Food First Blog | Tip of the Week: Don’t Turn Treats into Tricks

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Tip of the Week: Don’t Turn Treats into Tricks – Tips for Managing Allergens
Tip of the Week: Don’t Turn Treats into Tricks – Tips for Managing Allergens

With Halloween quickly approaching and candy buckets soon to be loaded with everyone’s favorite treats, people with food allergies depend on manufacturers to ensure their safety.

As a refresher on allergens, the Food Allergen Labeling and Consumer Protection Act of 2004 (FALCPA) identified eight major food allergen categories that accounted for more than 90 percent of all documented food allergies in the United States. These top eight allergen categories are milk, eggs, fish, crustacean shellfish, tree nuts, peanuts, wheat and soybeans. While the FDA fully realizes that there are more than 160 foods that have been identified to cause food allergies in sensitive individuals, the final act only mandated disclosure of these top eight.

More recently in 2011, the Food Safety Modernization Act (FSMA) was passed to help define sanitation procedures and a food allergen control program, among other rules. Even with FSMA in place, allergens continue to pose a threat not only to consumers, but also to the food industry itself. In fact, each year since 2011, there have been more than 200 FDA food allergen recall incidents. So how do manufacturers keep foods safe for today’s ghouls and goblins? Our experts recently discussed allergens in the August issues of Milling & Baking News and Baking & Snack, with “The vital components of an effective allergen control strategy”. We’ll also offer four tips, which may be helpful in managing allergens for food manufacturers:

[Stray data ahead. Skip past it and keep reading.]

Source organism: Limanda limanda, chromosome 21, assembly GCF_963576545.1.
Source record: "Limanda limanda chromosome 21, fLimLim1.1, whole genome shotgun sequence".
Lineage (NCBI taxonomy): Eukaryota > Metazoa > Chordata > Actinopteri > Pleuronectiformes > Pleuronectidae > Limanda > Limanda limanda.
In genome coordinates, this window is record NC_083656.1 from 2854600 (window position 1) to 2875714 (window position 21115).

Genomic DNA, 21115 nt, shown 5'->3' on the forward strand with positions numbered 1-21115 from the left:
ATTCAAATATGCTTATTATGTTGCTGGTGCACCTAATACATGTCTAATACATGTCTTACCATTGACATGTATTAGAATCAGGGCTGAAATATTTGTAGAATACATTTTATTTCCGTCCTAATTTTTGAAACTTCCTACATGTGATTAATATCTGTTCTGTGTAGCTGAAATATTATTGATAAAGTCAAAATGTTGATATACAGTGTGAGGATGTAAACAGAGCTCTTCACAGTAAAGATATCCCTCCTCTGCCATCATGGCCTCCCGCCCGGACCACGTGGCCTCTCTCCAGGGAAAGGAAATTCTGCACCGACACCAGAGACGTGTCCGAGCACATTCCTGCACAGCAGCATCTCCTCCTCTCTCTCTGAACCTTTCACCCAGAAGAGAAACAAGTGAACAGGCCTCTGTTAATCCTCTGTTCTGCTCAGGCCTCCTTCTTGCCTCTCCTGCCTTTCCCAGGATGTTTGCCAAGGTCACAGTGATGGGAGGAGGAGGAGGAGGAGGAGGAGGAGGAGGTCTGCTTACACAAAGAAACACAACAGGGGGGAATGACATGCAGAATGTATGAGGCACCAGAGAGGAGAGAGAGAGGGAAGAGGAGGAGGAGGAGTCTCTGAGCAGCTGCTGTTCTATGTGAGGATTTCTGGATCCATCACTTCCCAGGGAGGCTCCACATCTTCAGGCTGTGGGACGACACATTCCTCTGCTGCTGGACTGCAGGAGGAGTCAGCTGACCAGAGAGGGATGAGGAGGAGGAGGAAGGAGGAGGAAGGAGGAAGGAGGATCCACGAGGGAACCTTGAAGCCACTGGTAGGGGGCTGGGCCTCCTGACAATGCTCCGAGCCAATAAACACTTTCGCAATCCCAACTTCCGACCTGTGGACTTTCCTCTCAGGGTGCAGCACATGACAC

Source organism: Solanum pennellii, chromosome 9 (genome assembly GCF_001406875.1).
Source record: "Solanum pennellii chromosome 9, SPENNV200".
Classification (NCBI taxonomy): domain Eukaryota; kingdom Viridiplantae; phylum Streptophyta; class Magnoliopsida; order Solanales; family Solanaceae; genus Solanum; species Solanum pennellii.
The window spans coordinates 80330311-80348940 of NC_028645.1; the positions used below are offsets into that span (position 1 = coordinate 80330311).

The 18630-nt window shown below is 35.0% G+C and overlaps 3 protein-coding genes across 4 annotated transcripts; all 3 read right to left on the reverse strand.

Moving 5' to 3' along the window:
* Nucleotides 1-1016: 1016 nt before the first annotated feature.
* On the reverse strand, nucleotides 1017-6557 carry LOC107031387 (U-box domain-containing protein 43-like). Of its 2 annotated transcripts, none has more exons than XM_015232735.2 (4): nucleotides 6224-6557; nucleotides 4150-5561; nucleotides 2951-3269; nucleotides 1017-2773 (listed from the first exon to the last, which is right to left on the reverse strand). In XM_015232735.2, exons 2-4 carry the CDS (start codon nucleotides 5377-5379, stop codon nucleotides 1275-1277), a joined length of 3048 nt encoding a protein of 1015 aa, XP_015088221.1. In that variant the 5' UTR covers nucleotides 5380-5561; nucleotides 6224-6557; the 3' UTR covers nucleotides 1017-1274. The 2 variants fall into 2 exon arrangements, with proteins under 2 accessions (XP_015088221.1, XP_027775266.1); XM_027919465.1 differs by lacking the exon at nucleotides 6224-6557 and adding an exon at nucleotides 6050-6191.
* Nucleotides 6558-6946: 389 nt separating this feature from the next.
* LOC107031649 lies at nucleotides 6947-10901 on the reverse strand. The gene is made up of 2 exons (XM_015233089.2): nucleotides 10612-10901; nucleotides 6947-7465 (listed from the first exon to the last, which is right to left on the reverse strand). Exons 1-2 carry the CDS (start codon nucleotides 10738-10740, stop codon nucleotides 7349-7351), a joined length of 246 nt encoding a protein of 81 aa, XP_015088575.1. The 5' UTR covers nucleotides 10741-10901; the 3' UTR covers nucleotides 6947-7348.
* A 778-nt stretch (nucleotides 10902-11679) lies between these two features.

Manage Cross-Contact

To help effectively manage cross-contact, GMP and sanitation best practices should be implemented. Simple steps and tools can be utilized to control allergens, though line operators should rely on more than eye-level inspections. To improve your sanitation and GMPs, take advantage of our expert-led online seminars, private training and GMP/Sanitation Workshop.

Clean at Changeover

When shared equipment, containers, or utensils are used for an allergen and a non-allergen or non-like allergen product, cleaning of all the equipment, containers and utensils must take place. The cleaning must be effective in removing all product residues and can be completed at changeover. For example, products such as nuts tend to leave an oily residue behind and require wet cleaning. Cloth belts often require laundering between non-compatible allergens.

Extend to the Warehouse

Regardless of the product base or processing method, all manufacturers’ products will route through warehouse and distribution at some point in the logistical life cycle. Thus, it is important for manufacturers and processors to consider that food safety practices and expectations should follow the product through all phases of the supply chain, including third-party and in-house warehousing and distribution centers.

Food Labeling Online

Ensure Labeling Compliance

Mislabeling due to allergens is one of the top reasons for recalls. Upcoming FDA labeling requirements means additional information may be needed for your labels to be compliant. While FDA label compliance is necessary, it's not as daunting as you may think. Our experts are ready to provide nutrition information based on the new regulations for 2020/2021 compliance. 

Don’t let labeling compliance haunt you! Now through the end of October, our Flash Sale for 20% Off Online Food Labeling Training can take the fear from labeling.

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